Pink Flamingo Lawn Ornament

Pink Flamingo Lawn Ornament

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This vintage pair of Don Featherstone models of Pink Flamingos (ca. 1980) were made from the original molds with a signature for Featherstone added to the mold. They were made by the company that bought out Union products, the flamingoes’ original manufacturer. They each measure about 14" x 8.5" not including the stakes (or metal legs). They have the raised plastic eyes that look real as compared to the painted eyes. They have been displayed, but they still have great color.
The original flamingoes were made of polystyrene, with painted eyes. The polystyrene became brittle after time, and though the vintage birds are highly valued, they were also inclined to crack, especially around the legs where the stakes, usually metal rods, were installed. The generations after were made of polyethelene and are the bright pink (and stable) color with which we associate the birds. The styrene models were a lighter pink to begin with and they faded badly over time in the sun.
Designed for Union Products by the artist, Don Featherstone, in 1957, the pink, molded-plastic bird added a festive tropical flavor to suburban front and backyards and to urban frontage as well. Over time, the pink flamingo—satirized in popular films and memorialized in university student pranks—evolved from simple lawn ornament, an embodiment of American backyard culture, into one of the best-known icons of American pop-culture kitsch. Sold by the pair in the millions, today pink flamingos can be found in hardware stores and art museum gift shops alike.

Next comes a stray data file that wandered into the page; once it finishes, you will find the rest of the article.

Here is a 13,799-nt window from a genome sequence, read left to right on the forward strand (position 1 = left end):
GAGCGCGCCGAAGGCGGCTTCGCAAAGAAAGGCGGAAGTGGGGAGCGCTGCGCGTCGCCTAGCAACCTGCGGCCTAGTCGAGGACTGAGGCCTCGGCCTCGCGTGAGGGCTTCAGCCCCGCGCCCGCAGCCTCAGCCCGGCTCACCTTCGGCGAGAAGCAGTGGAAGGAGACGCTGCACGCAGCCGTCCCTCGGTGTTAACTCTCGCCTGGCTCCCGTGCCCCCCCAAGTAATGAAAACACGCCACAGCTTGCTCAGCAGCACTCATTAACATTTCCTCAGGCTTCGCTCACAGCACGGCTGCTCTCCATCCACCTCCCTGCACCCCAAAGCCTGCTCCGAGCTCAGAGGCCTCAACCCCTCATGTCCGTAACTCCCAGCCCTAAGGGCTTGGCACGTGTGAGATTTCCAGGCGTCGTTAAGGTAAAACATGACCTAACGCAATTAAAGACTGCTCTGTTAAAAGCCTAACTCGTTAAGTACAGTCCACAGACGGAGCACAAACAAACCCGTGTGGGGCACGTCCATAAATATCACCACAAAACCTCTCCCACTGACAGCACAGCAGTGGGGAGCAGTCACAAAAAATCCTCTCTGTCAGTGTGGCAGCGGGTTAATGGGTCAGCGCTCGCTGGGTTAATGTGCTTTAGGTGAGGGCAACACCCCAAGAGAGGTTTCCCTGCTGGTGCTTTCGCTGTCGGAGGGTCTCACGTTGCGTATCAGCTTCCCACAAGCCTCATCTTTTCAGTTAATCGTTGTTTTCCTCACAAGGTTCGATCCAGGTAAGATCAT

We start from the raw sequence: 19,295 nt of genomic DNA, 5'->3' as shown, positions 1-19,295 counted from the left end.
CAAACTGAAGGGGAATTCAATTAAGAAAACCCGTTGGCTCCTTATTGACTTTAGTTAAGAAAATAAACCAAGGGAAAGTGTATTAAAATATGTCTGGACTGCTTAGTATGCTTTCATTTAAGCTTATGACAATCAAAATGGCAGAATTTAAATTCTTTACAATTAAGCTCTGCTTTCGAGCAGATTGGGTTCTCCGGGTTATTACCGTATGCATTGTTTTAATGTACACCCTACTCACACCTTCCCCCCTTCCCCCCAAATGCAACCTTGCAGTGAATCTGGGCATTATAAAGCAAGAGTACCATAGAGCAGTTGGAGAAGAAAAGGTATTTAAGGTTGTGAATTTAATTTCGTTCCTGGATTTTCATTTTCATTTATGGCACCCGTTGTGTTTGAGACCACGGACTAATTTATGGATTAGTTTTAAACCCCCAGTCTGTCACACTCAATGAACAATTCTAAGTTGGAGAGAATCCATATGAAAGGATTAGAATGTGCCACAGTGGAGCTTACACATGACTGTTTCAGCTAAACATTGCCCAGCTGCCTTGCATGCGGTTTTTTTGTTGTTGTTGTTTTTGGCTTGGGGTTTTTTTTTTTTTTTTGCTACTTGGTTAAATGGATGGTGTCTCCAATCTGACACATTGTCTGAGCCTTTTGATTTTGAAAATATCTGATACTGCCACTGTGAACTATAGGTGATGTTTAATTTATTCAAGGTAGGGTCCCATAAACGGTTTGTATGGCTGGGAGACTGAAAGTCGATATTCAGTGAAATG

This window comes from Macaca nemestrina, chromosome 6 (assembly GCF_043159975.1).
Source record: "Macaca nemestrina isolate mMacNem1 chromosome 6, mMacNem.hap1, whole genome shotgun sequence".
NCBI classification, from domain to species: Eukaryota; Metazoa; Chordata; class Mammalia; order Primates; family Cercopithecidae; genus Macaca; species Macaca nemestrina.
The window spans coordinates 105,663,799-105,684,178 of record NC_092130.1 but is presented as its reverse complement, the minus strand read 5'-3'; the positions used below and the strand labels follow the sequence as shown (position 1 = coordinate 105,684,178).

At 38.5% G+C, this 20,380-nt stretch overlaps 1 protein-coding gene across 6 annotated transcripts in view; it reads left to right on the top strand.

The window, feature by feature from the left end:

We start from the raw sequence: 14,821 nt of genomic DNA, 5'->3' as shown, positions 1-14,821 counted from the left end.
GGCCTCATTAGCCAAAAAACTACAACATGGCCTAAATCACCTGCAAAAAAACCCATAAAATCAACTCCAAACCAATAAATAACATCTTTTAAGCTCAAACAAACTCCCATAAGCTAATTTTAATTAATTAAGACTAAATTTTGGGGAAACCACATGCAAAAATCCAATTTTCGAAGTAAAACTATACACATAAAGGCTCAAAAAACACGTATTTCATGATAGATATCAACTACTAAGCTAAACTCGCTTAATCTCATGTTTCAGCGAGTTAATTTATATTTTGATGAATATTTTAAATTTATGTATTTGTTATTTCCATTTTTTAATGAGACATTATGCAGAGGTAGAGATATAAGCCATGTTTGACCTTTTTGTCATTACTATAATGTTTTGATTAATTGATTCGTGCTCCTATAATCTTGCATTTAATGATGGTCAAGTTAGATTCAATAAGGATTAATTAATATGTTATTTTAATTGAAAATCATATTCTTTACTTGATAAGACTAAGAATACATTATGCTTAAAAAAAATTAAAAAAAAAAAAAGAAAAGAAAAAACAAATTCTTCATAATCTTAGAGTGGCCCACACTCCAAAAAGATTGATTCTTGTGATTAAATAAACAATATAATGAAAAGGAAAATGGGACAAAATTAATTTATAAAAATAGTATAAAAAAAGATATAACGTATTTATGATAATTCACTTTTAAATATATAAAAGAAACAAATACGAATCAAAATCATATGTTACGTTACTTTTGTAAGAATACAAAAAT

Don Featherstone’s book, The Original Pink Flamingo: Splendor in the Grass, tracks the much loved yard art from its birth to the cultural phenomenon they became.
Currently not on view
Object Name
pink flamingo
date made
ca 1980
Physical Description
plastic (overall material)
overall: 14 in x 15 1/2 in x 4 in; 35.56 cm x 39.37 cm x 10.16 cm
ID Number
catalog number
accession number
Food Culture
See more items in
Home and Community Life: Domestic Life
FOOD: Transforming the American Table 1950-2000
Data Source
National Museum of American History
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"Please also see my book: The Flamingo in the Garden: American Yard Art and the Vernacular Landscape, 1998. Garland Press. It is out of print but available in many libraries. I hope the Smithsonian has a copy!Colleen Sheehy, Minneapolis, MN"

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